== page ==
Houston Texans wide receiver DeAndre Hopkins had some pointed words for the president regarding the once-and-future controversy over protests during the national anthem.
Caught at Los Angeles International Airport in one of those TMZ on-camera ambush interviews, Hopkins held forth on the state of protests, suggesting that we’re nowhere near the end. “I think Trump is more closed-minded and he thinks the reason that we’re kneeling is because of the flag,” he said. “When that’s, like, not at all the reason we’re kneeling.”
The anthem controversy has ground forward a few yards since last season. Let’s recap.
The players’ perspective
The NFL protests began with former San Francisco 49ers quarterback Colin Kaepernick, who began kneeling during the 2016 preseason to protest systemic racism and police brutality. A few players joined him, but in an election year, Kaepernick’s stance didn’t draw as much attention as it otherwise might. But when Kaepernick, still clearly in possession of NFL-level skills, went unsigned after the 2016 season, eyebrows raised.
A few players protested in sympathy with Kaepernick’s plight early in the 2017 season, but then Trump sent the issue into orbit when he thundered against kneeling players at a September 2017 rally in Alabama. Hundreds of players knelt after that, taking issue with the president disregarding their concerns and calling anyone who knelt a “son of a bitch.”
The Houston Texans saw matters grow even more hostile; after the revelation that Texans owner Bob McNair had compared the players to inmates, the team protested en masse. But none of the protests were directed at the American flag or the idea of America itself, the players noted on multiple occasions, despite opponents’ attempts to portray them as unpatriotic.
“I kneeled last year and one of my best friends is a Purple Heart veteran and my uncle is a Purple Heart veteran and they understand that it’s not about the flag,” Hopkins said. “But, when a general person like that makes it look like, ‘Alright, they’re doing this because of the flag,’ then of course his followers are going to think the same. But, that’s not the case at all, you know?”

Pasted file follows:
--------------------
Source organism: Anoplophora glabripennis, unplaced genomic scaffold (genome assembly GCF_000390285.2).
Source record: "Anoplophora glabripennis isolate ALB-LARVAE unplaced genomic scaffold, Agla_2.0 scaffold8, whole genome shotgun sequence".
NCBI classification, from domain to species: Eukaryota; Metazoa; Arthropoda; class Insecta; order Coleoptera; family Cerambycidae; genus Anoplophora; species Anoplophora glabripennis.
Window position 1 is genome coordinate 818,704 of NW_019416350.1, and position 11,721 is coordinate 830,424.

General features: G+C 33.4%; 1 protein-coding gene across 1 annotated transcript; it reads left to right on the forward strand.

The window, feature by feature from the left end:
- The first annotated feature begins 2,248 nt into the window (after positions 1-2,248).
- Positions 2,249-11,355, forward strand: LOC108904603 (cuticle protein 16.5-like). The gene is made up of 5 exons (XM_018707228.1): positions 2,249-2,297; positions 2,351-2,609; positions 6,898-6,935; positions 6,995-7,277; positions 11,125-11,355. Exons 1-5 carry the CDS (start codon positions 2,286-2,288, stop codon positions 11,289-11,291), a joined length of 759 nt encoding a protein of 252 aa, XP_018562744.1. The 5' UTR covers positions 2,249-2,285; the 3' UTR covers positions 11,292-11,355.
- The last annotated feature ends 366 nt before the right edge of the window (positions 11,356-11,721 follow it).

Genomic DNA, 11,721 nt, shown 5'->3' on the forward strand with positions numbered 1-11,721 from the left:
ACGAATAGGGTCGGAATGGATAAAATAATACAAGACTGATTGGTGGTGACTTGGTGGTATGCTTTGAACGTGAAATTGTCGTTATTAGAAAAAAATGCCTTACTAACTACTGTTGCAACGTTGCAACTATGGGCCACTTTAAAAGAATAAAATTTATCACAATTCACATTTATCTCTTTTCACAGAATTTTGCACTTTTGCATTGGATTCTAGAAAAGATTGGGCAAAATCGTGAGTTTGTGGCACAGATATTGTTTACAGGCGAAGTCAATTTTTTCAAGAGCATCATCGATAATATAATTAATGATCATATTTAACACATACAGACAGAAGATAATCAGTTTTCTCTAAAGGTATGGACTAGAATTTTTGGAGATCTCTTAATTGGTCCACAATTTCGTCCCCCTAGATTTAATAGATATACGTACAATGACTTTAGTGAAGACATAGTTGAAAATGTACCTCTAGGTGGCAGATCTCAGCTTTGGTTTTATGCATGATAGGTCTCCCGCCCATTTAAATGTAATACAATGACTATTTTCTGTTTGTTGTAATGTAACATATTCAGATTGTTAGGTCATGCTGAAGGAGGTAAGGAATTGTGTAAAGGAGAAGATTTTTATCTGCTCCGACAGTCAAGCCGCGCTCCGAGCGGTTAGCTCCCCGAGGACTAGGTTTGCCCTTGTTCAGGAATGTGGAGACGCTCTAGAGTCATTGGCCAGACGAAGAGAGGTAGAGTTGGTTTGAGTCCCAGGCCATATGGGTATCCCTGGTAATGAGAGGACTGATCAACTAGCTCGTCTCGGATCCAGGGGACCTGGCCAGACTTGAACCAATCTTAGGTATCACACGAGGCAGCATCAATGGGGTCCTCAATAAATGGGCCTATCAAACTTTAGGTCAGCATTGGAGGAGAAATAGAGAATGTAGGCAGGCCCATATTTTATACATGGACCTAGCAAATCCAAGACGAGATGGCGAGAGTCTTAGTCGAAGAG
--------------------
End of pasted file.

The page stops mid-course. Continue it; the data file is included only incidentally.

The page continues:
Many NFL fans took the protest as disrespectful because of its timing, and suggested that the players were being unpatriotic by protesting during the anthem. Even though the protests were silent, unobtrusive, and the very essence of patriotism — the right to speak one’s mind, regardless of location or paycheck, is a bedrock American freedom — opponents of the protests nonetheless seized on the idea that the protests were in some way disrespectful, and the president seized on and amplified those charges.
Trump’s pardon offer
Early in June, Trump offered up an unexpected positive statement on the anthem saga, offering to consider pardons for names the players suggested. “I’m going to ask all of those people to recommend to me — because that’s what they’re protesting — people that they think were unfairly treated by the justice system,” he said at the time. “And I understand that. I’m going to ask them to recommend to me people that were unfairly treated and I’m going to take a look at those applications and if I find and my committee finds that they’ve been unfairly treated than we’ll pardon them. Or at least let them out.”
Trump has not since offered any public updates or clarifications of his stance on pardons.
The players’ response
Shortly after the president made his pardon offer, several players penned an editorial in the New York Times explaining both the players’ position and the specific steps the president could take to help, starting with reducing the number of inmates imprisoned for nonviolent or drug-related offenses.
However, the players cautioned that this is not an issue that can be solved with a few quick pardons: “[A] handful of pardons will not address the sort of systemic injustice that NFL players have been protesting,” they wrote. “These are problems that our government has created, many of which occur at the local level. If President Trump thinks he can end these injustices if we deliver him a few names, he hasn’t been listening to us.”
For the president, the opportunity awaits to prove that he is serious about his pardon offer, and that he’s not “closed-minded,” in Hopkins’ words, about the anthem issue. For the players, the question of whether to protest remains open, given that the NFL will require players to stand for the anthem or wait in the locker room. Regardless, the underlying issues aren’t going away, and neither is the criticism of the protesting players.
Jay Busbee is a writer for Yahoo Sports. Contact him at firstname.lastname@example.org or find him on Twitter or on Facebook.